Citing ‘immediate danger,’ state places restrictions on pharmacy’s license
The license of Daniel Pharmacy in Fort Dodge has been placed on probation for a period of two years, (Photo via Google Earth)
Citing an “immediate danger” to the public, state licensing officials have issued an emergency order restricting a Fort Dodge pharmacy’s ability to compound certain drugs for customers.
According to the Iowa Board of Pharmacy, Daniel Pharmacy of 1114 Central Ave., Fort Dodge, has “had ample time to comply with applicable standards for compounding with hazardous drugs, but continues to be non‐compliant” with state regulations and industry standards.
Daniel Pharmacy’s continued ability to compound drugs in this manner “poses an immediate danger to the public health, safety and welfare,” the board says, and it “cannot be allowed to continue compounding with hazardous drugs in a non‐compliant manner.”
The board has issued an emergency order restricting the pharmacy from compounding medications with hazardous drugs until it receives written permission from the board to resume such work. The order also includes a statement of charges alleging Daniel Pharmacy has violated regulations related to the handling of hazardous drugs and nonsterile preparations.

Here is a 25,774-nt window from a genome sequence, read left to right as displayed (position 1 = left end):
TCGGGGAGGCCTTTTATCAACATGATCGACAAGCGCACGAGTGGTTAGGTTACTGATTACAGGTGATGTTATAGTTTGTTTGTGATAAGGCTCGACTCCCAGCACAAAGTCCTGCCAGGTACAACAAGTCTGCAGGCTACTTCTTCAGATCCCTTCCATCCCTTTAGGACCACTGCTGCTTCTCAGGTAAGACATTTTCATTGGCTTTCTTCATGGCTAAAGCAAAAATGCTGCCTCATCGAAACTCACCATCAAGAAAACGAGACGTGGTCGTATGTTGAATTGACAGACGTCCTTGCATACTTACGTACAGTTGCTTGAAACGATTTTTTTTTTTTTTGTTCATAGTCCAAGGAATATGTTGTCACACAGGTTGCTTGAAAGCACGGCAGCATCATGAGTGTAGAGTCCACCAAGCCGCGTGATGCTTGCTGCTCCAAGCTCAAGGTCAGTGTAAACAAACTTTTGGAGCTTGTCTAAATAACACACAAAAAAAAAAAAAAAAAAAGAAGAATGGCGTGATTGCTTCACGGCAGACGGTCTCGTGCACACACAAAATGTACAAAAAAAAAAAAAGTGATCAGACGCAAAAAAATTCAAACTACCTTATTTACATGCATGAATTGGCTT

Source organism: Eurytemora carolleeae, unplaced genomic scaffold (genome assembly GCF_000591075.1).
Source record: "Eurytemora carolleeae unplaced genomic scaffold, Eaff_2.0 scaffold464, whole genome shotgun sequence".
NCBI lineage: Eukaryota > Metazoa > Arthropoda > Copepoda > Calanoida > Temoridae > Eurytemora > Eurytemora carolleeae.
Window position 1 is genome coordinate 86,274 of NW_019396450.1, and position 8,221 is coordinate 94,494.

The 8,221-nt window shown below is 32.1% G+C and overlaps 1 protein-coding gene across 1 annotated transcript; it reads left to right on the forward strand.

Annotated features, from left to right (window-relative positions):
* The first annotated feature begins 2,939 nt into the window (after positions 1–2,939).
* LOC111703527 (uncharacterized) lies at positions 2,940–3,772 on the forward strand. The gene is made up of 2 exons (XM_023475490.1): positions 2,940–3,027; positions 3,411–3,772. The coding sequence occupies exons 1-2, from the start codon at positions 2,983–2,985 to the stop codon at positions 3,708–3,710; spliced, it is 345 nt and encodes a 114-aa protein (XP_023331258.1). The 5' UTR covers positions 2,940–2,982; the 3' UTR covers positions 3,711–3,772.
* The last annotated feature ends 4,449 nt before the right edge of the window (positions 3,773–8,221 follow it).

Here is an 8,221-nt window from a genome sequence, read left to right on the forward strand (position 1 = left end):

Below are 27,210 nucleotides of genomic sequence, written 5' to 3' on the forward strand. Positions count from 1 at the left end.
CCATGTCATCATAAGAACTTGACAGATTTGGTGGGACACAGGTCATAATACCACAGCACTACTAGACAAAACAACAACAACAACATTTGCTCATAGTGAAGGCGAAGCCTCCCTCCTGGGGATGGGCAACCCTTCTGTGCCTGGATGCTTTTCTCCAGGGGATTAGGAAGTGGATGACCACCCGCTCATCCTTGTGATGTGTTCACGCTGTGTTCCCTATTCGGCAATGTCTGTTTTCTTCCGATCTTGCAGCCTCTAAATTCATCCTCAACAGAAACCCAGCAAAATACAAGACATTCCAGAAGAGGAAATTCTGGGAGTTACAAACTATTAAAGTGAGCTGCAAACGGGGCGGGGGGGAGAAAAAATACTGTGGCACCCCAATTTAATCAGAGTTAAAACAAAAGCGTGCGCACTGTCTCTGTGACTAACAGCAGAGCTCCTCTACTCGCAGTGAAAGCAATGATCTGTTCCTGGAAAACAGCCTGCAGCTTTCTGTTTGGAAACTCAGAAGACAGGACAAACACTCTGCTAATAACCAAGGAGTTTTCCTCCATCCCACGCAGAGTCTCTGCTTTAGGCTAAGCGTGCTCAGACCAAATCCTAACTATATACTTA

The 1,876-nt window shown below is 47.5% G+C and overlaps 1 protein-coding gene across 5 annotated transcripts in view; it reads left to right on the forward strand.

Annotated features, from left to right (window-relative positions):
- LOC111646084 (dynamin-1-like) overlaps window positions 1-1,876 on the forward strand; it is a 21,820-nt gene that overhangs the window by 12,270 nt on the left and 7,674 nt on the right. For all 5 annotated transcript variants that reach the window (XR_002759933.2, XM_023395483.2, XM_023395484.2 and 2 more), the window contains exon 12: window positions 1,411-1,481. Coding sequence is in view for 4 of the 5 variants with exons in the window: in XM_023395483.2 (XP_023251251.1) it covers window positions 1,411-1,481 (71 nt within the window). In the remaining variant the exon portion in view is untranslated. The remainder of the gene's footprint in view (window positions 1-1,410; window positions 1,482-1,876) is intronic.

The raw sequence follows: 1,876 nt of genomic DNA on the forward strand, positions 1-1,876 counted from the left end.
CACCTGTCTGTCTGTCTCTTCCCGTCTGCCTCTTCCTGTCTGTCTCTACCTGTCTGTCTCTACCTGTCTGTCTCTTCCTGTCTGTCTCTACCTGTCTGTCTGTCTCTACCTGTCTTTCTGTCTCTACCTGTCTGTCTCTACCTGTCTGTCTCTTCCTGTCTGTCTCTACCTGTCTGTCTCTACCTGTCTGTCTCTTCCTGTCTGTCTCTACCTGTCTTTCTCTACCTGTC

The specific nature of the pharmacy’s actions are not being publicly disclosed by the board. In 2021, the Iowa Supreme Court issued a ruling that bars state licensing boards from sharing with the public any information on the specific, alleged actions of licensees that lead to disciplinary charges, at least until the cases are resolved.
As a result, the information on Daniel Pharmacy’s actions, detailed in four paragraphs within the Board of Pharmacy’s emergency order, are redacted from public view.
John Daniel III, one of the pharmacy’s owners, said Friday the charges stem from delays in the business’ construction of a hazardous-drug compounding room within its laboratory. Due to the COVID-19 pandemic, he said, the pharmacy has had difficulty getting contractors to work on the room and complete the ventilation system that’s needed to protect staffers who work there.
For now, he said, the pharmacy will outsource the compounding of any hazardous drugs. He said he hopes to have the construction work completed within 60 days, at which point the work can be inspected and certified.
A hearing on the Board of Pharmacy charges is scheduled for Aug. 23. Daniel Pharmacy will be able to decide whether the hearing is open or closed to the public.
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